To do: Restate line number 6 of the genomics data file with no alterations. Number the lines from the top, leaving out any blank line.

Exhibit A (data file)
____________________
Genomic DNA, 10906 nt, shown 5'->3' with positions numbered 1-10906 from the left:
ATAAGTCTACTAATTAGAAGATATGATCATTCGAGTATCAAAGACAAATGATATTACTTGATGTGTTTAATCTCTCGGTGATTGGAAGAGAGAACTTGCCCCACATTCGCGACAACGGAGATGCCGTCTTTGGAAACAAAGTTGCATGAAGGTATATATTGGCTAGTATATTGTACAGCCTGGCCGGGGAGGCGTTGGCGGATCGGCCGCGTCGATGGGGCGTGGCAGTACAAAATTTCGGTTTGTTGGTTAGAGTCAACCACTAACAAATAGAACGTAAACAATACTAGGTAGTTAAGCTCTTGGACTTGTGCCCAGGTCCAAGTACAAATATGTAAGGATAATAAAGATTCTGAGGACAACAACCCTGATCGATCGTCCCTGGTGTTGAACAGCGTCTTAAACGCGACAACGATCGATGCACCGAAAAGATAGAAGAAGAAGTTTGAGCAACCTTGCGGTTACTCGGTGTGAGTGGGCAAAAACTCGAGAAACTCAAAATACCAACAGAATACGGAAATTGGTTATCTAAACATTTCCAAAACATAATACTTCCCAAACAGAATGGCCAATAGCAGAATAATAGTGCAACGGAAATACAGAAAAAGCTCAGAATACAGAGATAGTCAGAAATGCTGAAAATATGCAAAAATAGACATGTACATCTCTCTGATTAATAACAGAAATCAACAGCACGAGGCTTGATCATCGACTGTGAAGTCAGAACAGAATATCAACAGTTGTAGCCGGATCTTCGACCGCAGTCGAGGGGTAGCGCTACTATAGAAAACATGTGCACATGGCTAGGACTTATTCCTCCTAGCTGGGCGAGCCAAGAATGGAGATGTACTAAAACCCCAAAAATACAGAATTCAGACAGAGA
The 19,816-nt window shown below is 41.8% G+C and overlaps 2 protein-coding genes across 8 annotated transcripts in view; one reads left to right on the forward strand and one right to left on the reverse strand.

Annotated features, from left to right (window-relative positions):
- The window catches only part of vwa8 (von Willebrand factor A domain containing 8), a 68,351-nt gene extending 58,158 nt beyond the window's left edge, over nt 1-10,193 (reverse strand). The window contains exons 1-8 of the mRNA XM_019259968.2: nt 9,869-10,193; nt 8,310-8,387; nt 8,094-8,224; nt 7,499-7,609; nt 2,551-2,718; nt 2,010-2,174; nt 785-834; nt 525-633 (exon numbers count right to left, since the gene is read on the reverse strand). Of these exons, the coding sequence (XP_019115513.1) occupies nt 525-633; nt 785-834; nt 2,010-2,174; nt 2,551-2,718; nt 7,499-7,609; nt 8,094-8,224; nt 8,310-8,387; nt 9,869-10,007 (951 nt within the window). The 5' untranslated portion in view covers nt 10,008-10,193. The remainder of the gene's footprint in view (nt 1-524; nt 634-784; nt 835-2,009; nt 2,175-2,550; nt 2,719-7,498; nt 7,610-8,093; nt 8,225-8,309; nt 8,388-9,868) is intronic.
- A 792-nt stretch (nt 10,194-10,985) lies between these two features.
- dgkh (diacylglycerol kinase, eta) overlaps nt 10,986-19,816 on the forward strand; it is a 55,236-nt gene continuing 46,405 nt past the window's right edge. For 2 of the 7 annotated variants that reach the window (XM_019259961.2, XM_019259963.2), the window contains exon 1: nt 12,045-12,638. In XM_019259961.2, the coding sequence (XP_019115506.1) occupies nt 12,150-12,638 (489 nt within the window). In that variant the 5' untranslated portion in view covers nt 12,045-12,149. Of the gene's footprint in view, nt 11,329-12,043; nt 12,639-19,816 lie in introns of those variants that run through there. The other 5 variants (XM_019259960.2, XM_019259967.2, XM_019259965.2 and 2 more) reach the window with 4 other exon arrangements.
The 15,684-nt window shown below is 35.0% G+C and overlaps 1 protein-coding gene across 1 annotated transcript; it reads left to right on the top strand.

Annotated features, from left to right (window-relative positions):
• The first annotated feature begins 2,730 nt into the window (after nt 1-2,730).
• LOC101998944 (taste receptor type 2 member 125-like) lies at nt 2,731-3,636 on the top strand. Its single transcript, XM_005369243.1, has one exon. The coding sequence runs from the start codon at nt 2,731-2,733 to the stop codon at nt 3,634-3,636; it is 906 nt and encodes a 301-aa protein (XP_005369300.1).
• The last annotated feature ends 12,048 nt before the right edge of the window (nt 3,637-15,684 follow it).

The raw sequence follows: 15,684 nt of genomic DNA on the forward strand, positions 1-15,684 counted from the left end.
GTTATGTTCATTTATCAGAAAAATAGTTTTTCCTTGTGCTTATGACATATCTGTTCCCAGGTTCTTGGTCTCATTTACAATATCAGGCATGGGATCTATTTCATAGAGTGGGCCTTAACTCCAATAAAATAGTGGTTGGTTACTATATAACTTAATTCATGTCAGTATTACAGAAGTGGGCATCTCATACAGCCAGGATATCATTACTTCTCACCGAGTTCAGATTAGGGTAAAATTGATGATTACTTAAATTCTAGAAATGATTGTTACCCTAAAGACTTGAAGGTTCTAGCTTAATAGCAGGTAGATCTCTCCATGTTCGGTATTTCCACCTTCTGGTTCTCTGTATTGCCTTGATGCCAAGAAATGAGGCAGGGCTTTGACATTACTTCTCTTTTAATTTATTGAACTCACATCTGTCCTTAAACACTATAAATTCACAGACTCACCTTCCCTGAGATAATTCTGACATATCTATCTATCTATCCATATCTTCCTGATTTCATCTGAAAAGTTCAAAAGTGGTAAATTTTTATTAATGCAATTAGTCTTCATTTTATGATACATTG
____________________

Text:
- A 792-nt stretch (nt 10,194-10,985) lies between these two features.